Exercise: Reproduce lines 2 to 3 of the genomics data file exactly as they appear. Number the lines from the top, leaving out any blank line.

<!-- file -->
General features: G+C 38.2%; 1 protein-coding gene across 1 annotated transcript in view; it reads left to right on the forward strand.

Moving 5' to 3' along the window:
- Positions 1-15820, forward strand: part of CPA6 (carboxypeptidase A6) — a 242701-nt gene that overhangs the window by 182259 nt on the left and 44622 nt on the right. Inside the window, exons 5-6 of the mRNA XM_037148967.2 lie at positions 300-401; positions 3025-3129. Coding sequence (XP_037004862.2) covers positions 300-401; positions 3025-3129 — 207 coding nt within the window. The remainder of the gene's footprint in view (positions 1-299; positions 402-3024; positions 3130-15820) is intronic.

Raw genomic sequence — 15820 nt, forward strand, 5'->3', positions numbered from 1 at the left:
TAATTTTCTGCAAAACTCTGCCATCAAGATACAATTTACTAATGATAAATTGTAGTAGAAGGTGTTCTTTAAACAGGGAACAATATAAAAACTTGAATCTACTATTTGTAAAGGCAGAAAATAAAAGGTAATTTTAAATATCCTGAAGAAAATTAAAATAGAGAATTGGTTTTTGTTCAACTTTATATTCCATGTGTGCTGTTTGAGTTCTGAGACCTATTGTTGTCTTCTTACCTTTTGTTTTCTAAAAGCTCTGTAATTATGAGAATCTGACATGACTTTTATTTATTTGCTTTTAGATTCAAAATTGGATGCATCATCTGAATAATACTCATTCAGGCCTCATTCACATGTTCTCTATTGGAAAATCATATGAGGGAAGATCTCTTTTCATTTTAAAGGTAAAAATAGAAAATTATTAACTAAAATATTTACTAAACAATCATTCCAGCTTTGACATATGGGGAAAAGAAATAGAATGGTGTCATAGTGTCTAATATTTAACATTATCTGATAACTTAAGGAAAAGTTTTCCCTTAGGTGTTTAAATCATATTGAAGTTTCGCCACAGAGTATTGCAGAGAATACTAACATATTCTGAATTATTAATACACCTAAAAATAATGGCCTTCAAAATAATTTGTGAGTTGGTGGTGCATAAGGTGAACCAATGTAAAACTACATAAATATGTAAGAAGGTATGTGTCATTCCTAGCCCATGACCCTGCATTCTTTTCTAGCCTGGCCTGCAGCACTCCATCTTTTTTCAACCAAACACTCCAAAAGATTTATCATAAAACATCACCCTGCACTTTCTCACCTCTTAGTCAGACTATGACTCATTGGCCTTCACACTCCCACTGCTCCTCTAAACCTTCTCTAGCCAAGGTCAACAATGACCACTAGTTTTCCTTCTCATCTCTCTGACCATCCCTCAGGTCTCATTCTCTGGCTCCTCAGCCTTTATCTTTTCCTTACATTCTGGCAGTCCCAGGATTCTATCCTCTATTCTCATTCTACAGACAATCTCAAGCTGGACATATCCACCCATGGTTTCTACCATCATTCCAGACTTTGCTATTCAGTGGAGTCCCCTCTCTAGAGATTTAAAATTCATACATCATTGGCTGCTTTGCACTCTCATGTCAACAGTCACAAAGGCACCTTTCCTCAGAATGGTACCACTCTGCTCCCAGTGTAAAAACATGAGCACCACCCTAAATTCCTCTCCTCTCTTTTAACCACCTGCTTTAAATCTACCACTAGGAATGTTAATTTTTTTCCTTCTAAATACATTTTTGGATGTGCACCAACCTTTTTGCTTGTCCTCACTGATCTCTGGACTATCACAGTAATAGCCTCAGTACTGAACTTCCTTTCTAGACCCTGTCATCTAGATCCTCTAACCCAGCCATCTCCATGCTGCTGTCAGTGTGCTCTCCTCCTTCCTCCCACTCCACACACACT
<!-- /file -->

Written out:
Moving 5' to 3' along the window:
- Positions 1-15820, forward strand: part of CPA6 (carboxypeptidase A6) — a 242701-nt gene that overhangs the window by 182259 nt on the left and 44622 nt on the right. Inside the window, exons 5-6 of the mRNA XM_037148967.2 lie at positions 300-401; positions 3025-3129. Coding sequence (XP_037004862.2) covers positions 300-401; positions 3025-3129 — 207 coding nt within the window. The remainder of the gene's footprint in view (positions 1-299; positions 402-3024; positions 3130-15820) is intronic.